‘I should like to spend my whole life in reading it’: the resurrection of the Northanger ‘horrid’ novels

Posted by maxfincher on March 22, 2011 in Dr Max Fincher, Guest Blog tagged with

Perhaps like many lovers of the Gothic, the first time I came across the Gothic novel was by reading Jane Austen’s Northanger Abbey as a teenager. Against my better judgment, I found myself attracted to the character of the risqué and socially gregarious Isabella Thorpe rather than to the naive Catherine Moorland whom Isabella ‘corrupts’ in Bath by introducing her to the pleasure of reading Gothic fiction and men. I read The Mysteries of Udolpho (1794) by Ann Radcliffe and then The Monk (1796) by Matthew Lewis. But the reading list of novels that Isabella recommends to Catherine, I could not find in my local library. Before the days of the Internet, I had no hope of realistically discovering how or even if these books existed to enjoy. Isabella’s enthusiasm was tantalizing, suggesting that these novels might be an exciting read.

Arriving at University, I discovered among the shelves, a mysterious collection of seven black hard-back books, reprinted by the Folio press in the late 1960s, but without any introductions or helpful notes. I had found the novels that Isabella tells Catherine she must read: The Castle of Wolfenbach, Clermont, Mysterious Warnings, The Necroromancer of the Black Forest, The Midnight Bell, The Orphan of the Rhine and Horrid Mysteries. I couldn’t believe my luck. I borrowed one or two of the titles to read in the holidays.  I then came across a work by the feminist critic and historian Dale Spender, Mothers of the Novel: one hundred good women writers before Jane Austen, before discovering the exhaustive bibliography of eighteenth and nineteenth century titles catalogued by the bibliophile Montague Summers, The Gothic Quest (1938). I realized then that the Northanger novels (as they were dubbed) represented merely just a few tombstones in a vast cemetery of Gothic novels. Like the addicted Catherine and Isabella, I wanted to read as many as I could lay my hands on,  perhaps in the hope of discovering a story which had been forgotten, even hidden from history.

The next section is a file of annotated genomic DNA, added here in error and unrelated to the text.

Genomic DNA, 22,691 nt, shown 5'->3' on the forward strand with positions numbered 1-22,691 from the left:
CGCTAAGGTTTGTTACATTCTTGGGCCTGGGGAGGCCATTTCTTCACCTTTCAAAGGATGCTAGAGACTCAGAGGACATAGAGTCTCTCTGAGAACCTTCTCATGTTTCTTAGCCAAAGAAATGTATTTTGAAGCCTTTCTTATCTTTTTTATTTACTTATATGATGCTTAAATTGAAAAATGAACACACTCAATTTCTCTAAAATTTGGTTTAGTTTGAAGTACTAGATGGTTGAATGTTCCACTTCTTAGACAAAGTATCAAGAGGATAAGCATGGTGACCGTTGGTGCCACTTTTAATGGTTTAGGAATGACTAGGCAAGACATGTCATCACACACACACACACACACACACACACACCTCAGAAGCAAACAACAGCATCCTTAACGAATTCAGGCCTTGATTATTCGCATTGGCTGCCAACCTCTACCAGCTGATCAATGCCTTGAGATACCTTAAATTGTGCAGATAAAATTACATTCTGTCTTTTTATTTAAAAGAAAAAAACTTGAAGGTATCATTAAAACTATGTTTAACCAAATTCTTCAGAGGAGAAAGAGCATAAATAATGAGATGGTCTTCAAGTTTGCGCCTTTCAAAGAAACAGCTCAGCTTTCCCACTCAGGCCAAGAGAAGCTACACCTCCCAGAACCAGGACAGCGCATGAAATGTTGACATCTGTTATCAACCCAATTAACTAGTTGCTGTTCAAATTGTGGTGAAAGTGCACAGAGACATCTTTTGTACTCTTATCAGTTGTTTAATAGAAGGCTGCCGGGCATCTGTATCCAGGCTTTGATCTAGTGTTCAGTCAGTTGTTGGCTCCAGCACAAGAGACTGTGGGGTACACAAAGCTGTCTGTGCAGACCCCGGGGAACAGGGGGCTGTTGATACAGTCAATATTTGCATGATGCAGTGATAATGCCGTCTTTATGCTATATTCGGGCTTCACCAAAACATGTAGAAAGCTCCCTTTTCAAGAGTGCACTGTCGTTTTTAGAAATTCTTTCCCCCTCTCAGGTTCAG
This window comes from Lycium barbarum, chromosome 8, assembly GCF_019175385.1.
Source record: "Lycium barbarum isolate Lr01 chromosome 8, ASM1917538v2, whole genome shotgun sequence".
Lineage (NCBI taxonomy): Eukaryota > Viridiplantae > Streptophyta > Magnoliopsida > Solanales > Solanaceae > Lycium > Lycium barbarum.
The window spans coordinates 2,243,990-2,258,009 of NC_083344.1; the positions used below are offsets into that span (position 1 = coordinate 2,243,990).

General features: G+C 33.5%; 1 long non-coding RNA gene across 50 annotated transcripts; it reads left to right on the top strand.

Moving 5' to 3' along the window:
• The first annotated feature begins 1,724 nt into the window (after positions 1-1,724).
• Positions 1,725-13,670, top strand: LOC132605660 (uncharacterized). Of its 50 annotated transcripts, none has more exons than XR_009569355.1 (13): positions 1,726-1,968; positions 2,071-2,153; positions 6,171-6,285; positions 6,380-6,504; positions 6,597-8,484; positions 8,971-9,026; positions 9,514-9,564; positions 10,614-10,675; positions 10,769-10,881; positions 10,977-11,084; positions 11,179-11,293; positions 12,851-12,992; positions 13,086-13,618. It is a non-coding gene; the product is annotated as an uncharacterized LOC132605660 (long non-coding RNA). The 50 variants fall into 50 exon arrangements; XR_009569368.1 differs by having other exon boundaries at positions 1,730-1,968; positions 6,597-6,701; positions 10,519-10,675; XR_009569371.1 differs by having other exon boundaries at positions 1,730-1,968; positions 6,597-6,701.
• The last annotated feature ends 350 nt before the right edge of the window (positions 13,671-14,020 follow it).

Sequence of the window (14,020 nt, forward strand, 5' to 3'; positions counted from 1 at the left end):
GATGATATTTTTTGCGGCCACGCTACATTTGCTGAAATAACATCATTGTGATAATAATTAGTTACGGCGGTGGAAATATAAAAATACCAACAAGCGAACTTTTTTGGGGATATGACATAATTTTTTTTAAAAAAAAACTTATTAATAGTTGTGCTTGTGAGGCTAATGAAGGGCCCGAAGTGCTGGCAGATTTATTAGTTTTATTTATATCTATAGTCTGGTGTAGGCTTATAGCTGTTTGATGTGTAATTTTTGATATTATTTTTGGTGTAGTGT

Originally, it was believed that Austen had invented the list of titles because of the scarcity of the copies available. As it transpired, they were all real, and, as with so much popular fiction of the day, particularly from the publisher William Lane (Minerva Press) in London, they had been printed so rapidly and cheaply that many copies simply crumbled away to pieces. In some instances, there are only one or two surviving copies left. Another interesting aspect to the novels, is that they were all thought to be translations from German writers of the influential ‘Schauerroman’ school (literally ‘shudder-novel’). Along with the translation of German ballads like Gottfried’s Burger’s ‘Leonore’ by Williams Taylor in 1790, and popular German terror ballads like Goethe’s ‘ErlKonig’  (‘The Erl King’) by Matthew Lewis in Tales of Wonder (1801), there was a distinctive association between ‘German’ literature and the gothic novel in the public’s mind. However, with the exception of Karl Grosse’s Horrid Mysteries and The Necroromancer (1794) by Karl Friedrich Kahlhert, the other novels are by British writers that, despite their predominantly German settings (the Rhine, the Black Forest), reflect the social and political preoccupations of 1790s Britain. As Diane Long Hoeveler points out in her analysis of the female gothic of The Castle of Wolfenbach (1793) by Eliza Parsons, through its depiction of French women, the novel reveals an anti-cosmopolitan, anti-revolutionary bias characteristic of conservative sympathies in 1790s Britain ‘no one could doubt that the novel was written by an English woman of the middle class. A clear British nationalistic agenda suffuses the scenes set in England’ (p.xiii).